Black Crown Initiate
Violent Portraits of Doomed Escape

To say I am a fan of Black Crown Initiate would probably be an understatement. They were originally scheduled to play a small craft beer festival I attended but had to back out. They were replaced by the mighty Byzantine, so no big deal. Regardless, I am a big fan of their previous full lengths The Wreckage of Stars and Selves We Cannot Forgive. Their new one, Violent Portraits of Doomed Escape is certainly one of my most anticipated albums of the year.

Black Crown Initiate encompass a lot of metal sub genres. Upon their arrival, they were called many things, even djent because of the chorus of “A Great Mistake.” I prefer to just call them progressive metal or frankly, fucking awesome.

The first track. “Invitation,” starts out slow with some clean vocals and guitars, but when those death growls hit, they hit hard… and it doesn’t take long. There are definitely some of the previously mentioned djent influences. The production is tight although admittedly a bit loud, and the clean vocals sound a lot like Ihsahn. This is nothing new, but I didn’t notice it before. Thanks to a colleague for pointing that out. Add in some stellar lead guitar work and you have a monster of an opening track.

After that, “Son of War” is much shorter with quite a nice vocal hook to go along with the blast beats and death growls. It is not to be confused with a track later on the album called “Sun of War.”

I want to briefly mention the short interlude “Bellow,” which sounds much like James Hetfield of Metallica playing Mustakrakish, the Finnish lake troll in Metalocalypse. Also known as Papa Het’s best vocal performance in years. If I ever get the chance to interview him, I’m going to ask his thoughts on one’s lifestyle determining their death style and also how it felt to have lines in a cartoon where he literally just bellowed (there’s your fucking tie-in).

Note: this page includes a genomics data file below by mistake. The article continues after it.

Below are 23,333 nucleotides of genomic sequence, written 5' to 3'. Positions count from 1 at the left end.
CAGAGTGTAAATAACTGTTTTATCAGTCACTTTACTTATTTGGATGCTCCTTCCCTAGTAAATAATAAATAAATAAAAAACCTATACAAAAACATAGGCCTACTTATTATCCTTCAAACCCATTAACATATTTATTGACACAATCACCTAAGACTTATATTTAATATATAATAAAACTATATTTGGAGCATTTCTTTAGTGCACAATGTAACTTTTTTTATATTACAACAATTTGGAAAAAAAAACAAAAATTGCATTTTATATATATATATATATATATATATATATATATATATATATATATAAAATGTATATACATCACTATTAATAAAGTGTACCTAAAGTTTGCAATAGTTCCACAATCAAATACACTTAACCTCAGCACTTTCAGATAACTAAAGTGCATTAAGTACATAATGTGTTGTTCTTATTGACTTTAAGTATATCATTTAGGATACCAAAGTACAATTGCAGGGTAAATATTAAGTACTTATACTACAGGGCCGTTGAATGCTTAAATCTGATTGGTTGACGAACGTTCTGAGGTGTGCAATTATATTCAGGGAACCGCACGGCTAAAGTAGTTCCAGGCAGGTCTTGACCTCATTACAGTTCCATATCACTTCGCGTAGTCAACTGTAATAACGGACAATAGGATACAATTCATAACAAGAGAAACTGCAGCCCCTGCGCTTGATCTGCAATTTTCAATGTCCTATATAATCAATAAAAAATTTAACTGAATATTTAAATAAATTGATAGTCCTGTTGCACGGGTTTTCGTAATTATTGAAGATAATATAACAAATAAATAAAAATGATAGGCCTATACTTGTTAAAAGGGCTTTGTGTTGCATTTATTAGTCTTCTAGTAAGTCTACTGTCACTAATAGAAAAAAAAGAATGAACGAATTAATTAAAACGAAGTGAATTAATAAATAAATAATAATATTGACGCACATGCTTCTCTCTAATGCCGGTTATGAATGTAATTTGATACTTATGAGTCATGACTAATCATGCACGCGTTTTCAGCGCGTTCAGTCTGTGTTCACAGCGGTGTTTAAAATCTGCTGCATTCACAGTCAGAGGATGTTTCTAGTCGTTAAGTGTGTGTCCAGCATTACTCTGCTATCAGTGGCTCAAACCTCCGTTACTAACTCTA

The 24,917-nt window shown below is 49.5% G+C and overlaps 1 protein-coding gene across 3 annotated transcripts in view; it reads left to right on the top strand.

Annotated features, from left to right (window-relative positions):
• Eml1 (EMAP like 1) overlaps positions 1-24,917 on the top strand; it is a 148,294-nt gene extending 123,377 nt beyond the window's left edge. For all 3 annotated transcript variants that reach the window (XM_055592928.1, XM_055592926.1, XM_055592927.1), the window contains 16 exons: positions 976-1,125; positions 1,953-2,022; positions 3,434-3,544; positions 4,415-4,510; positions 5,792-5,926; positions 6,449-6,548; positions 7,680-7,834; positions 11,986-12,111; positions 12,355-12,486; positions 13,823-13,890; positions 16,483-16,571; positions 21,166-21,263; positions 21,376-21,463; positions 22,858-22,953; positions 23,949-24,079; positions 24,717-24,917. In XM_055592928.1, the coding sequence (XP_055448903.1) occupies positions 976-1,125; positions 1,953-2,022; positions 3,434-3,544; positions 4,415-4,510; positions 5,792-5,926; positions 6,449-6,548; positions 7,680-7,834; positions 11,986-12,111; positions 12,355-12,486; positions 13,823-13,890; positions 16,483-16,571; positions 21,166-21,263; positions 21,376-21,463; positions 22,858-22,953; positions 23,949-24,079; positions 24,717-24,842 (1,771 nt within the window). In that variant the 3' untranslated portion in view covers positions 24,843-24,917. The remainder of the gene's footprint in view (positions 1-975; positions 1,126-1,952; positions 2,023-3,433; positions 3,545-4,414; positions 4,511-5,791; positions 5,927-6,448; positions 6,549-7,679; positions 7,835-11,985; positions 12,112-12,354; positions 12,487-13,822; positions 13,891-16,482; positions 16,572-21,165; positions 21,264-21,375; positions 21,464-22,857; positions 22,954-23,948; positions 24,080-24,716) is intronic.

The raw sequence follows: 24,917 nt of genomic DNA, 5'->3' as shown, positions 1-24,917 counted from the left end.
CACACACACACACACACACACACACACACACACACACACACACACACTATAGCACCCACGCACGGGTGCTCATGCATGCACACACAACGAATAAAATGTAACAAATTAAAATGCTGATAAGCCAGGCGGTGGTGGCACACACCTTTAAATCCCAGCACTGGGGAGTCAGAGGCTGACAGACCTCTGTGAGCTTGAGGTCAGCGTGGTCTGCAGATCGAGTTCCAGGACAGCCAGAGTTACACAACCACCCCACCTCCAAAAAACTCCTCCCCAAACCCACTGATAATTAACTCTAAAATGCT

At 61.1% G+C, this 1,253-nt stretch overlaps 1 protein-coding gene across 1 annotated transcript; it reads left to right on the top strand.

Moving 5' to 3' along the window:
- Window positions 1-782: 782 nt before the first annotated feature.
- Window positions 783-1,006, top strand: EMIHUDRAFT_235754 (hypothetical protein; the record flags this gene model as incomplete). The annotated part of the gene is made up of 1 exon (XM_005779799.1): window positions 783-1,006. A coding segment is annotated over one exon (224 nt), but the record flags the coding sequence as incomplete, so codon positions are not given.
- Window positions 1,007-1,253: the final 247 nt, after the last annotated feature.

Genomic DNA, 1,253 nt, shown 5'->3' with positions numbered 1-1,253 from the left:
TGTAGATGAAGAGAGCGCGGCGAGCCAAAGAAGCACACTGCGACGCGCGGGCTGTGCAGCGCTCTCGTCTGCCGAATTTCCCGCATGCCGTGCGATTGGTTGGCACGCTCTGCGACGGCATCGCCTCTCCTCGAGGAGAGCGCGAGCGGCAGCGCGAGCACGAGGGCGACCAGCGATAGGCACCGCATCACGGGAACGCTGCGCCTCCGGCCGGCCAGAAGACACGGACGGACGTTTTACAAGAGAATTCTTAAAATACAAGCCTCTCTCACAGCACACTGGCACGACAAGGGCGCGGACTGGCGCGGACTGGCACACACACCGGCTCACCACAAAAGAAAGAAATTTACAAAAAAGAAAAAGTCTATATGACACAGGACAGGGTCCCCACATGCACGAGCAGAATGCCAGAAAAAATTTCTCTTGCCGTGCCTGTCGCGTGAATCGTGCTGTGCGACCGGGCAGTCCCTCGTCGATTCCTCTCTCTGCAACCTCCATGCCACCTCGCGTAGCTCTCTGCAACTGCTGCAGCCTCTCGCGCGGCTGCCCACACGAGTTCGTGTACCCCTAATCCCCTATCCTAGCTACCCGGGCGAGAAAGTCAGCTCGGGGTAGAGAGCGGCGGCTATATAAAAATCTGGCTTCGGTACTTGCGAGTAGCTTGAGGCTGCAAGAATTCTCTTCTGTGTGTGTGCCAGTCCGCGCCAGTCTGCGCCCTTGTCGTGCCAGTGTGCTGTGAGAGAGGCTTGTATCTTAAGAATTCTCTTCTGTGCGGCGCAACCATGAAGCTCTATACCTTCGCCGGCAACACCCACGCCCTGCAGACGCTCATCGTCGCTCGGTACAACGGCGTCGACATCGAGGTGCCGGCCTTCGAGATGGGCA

The next track I want to mention is “Holy Silence,” which starts off with a guitar tone reminiscent of Deftones’ “Change (In the House of Flies).” The vocals enter about a minute in, which are of the clean variety. You’re teased with what feels like a build, but it doesn’t get heavy yet. That takes about a minute. While this track is mostly clean vocals, the trade between the death growls and the cleans, including the solid chorus, really carry this fantastic track. They should have ended the album here because the real closing track, “He is the Path,” doesn’t add much and kills the momentum from “Holy Silence.” It also reminds me of “Vicious Lives” from their previous record.

So, we are at the end of the album (and probably the world soon enough). Quality hooks, brutality, progression… What more could you want? This is better than their previous but does not eclipse The Wreckage of Stars. I really like this band, but I feel like everyone who writes this style of progressive death metal will be playing catch up to 2018’s Rivers of Nihil masterpiece Where Owls Know My Name. This includes Black Crown Initiate, but they continue to make really good, maybe even great records and asking a band to live up to another’s masterpiece is just not fair. I have high expectations for these guys and they weren’t quite met, but that’s only because it’s not the greatest album of all time. I thoroughly enjoy this record and with more time to grow, I would not be surprised to see it fighting for a place on my year end list. If you like the (death) style, pick this up. You won’t be disappointed (unless you try to order a bundle from their merch handler because those are sold out).

[Visit the band's website]
Written by J Mays
September 21st, 2020

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